Sports Column: Of Hobbits, hunting and Thanksgiving

In just a few weeks, the first of the trio of Peter Jackson’s long-anticipated film interpretations of J.R.R. Tolkien’s “The Hobbit” is scheduled for release. Carrying with me a certain amount of both fear and hope, I will be at a theater to watch within a few days of its Dec. 14 opening. Hope because Jackson is a masterful filmmaker, and it will almost certainly be a well-made and delightful film on many levels. Fear because Jackson has already shown willingness to undermine some of Tolkien’s most important themes and ideas in order to promote his own ideologies — which are often at complete odds with those of the author.
Some of Tolkien’s important ideas swirl around two big themes for Vermont this week: hunting and thanksgiving. Though it would be inaccurate to say that hunting plays a large roll in Tolkien’s works, there are some memorable scenes that refer to harvesting of wild game.
As those who have read “The Hobbit” and “The Lord of the Rings” may remember, Hobbits — a diminutive branch of the human race — live close to the earth. This is symbolically suggested first in that they eschew the wearing of shoes and instead keep their bare feet in contact with the soil, and second that they live in underground houses: “holes in the ground,” as the first sentence of “The Hobbit” tells. They live an agrarian lifestyle, devoting much of their time to the growing and eating of food. And while they do not hunt purely for sport — that is, they do not kill for the sake of killing — they do learn at an early age to be handy with simple weapons. Young hobbits are adept at harvesting rabbits and squirrels with a quick throw of a stone, and they play many other throwing games that mimic hunting skills. This turns out to be a crucial and life-saving skill for young Bilbo when he must face the mob of angry spiders to rescue his dwarf-friends.
One of many memorable meals in “The Hobbit” is a delicious meal of rabbits, hares and sheep, shared with eagles atop an eyrie. The hunting eagles supply this wild game, and the dwarves cook it. The dwarves also attempt to hunt for their own food in Mirkwood Forest some time later. After many wasted arrows they manage to bag a black squirrel, but it tastes terrible. They also shoot a buck, but they cannot find it. The buck was apparently driven their way but other hunters somewhere nearby in the forest (a common experience for many Vermont hunters.)
The hobbits Sam and Frodo also have a meal of roasted rabbit in the woods of Ithilien, hunted for them by their temporary traveling companion Gollum. Aragorn, one of the great human heroes of the later tales, is said to be a good hunter who knows how to live in the wild. The elves of Mirkwood Forest are also shown to be as fond of hunting as hobbits are fond of gardening and eating.
But, while there are many idyllic aspects of the indefinitely sustainable agrarian lifestyle of Hobbits, Tolkien also makes it clear that all is not perfect in the Shire. The biggest problem is that hobbits have lived in peace and prosperity for so long they take it for granted. They live with a sense of entitlement. They have ceased to be appropriately thankful for the abundant provision of the land. They have lost their sense of dependency (or interdependency) on others and on the earth. (It is worth noting that with the exceptions of the “Unexpected Party” at the start of “The Hobbit” and “The Long Expected Party” at the start of “The Lord of the Rings,” the other memorable meals enjoyed by the hobbits are provided by the hospitality of others.)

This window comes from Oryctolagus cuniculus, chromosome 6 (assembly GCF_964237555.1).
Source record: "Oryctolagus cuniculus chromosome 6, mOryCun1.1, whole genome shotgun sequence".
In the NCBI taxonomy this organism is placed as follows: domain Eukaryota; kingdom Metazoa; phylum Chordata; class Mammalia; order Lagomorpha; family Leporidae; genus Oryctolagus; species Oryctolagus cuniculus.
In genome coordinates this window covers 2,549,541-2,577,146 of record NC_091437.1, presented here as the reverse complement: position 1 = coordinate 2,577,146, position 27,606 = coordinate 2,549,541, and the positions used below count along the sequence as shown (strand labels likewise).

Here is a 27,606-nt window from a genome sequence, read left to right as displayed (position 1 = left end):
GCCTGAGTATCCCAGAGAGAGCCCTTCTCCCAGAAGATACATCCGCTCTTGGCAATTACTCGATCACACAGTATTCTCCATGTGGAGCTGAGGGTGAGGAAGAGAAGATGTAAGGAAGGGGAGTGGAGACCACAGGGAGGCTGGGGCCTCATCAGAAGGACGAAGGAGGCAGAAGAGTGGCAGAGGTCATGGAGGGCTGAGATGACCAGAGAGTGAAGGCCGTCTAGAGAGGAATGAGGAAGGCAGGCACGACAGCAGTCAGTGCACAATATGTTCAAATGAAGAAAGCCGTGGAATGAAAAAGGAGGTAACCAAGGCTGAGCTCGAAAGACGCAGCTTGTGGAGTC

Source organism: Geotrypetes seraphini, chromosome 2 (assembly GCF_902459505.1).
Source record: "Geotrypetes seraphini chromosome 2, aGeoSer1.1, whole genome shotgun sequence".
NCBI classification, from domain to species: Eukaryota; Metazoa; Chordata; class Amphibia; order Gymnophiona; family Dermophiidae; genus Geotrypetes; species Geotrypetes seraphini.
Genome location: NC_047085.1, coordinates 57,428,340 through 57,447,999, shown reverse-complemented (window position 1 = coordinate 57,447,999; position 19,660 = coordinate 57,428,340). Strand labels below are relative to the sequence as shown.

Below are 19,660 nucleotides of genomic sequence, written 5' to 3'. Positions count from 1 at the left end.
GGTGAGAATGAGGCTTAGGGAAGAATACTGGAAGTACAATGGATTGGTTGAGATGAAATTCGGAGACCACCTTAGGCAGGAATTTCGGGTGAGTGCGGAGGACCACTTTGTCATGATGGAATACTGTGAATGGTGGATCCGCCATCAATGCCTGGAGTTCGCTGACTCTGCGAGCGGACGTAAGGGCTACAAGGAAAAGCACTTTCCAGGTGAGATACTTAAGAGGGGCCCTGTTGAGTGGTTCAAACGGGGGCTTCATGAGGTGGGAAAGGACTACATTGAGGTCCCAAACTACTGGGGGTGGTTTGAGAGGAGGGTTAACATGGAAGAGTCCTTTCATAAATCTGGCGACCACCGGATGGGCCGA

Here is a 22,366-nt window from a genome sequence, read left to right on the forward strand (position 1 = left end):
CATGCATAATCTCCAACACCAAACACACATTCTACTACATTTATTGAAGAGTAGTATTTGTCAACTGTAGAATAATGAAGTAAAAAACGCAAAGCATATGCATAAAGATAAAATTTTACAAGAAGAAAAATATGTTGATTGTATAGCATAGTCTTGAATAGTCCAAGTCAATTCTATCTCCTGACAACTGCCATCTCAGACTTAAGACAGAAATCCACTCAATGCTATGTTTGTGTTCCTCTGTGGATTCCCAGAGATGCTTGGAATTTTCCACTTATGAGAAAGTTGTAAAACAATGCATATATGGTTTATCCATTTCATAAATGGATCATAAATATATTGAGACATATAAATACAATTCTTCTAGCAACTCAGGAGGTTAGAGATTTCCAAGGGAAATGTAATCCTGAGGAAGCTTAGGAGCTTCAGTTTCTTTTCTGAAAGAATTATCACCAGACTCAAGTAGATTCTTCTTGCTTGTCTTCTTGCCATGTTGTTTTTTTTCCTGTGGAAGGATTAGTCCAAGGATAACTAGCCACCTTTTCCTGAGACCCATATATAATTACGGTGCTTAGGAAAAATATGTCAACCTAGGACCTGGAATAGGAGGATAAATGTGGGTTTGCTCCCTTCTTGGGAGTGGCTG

There is an important moment in “The Lord of the Rings” when the hobbits Sam and Frodo are guests of Faramir — another human hero with great woodcraft. It comes time for a meal and Faramir and all his men bow their heads in a prayer of some sort: a moment of silence and thanksgiving before a meal. “So we always do,” he tells Frodo. “We look towards Númenor that was, and beyond to Elvenhome that is, and to that which is beyond Elvenhome and will ever be.” Faramir and his men live in the midst of hardship, danger, loss and scarcity, yet they still maintain this practice of looking beyond themselves.
Frodo is appropriately embarrassed and even a little ashamed that his own people no longer have such a tradition. Unlike Faramir, they have much abundance to be thankful for, and yet they do not take time to express their gratitude. And this may be one of the reasons they almost lose their homeland. It is only when the hobbit heroes travel out of the Shire and experience both the hardships of the world and the generosity of others — they experience both the interdependencies of the world and also the fragility and tenuous nature of life — that they learn thankfulness, and are able to return home and teach others.
This “message” certainly rings true to me. Americans, by and large, have much to be thankful for. And we have much to remember in terms of dependency. Some could argue that hunting and gardening are two of the most important traditions to remind us of our dependency on the earth. I would add that the Thanksgiving holiday — if it truly leads us to take thanksgiving seriously — may also be one of the most important traditions in helping us to preserve so much of what we have to be thankful for. A few hobbit heroes helped remind me of that.

Share this story:

More News

Bernard D. Kimball, 76, of Middlebury

MIDDLEBURY — Bernard D. Kimball, 76, passed away in Bennington Hospital on Jan. 10, 2023. … (read more)

News Uncategorized

Fresh Air Fund youths returning to county

The Fresh Air Fund, initiated in 1877 to give kids from New York City the opportunity to e … (read more)

Obituaries Uncategorized

Mark A. Nelson of Bristol

BRISTOL — A memorial service for Mark A. Nelson of Bristol will be held 1 p.m. on Saturday … (read more)

Share this story: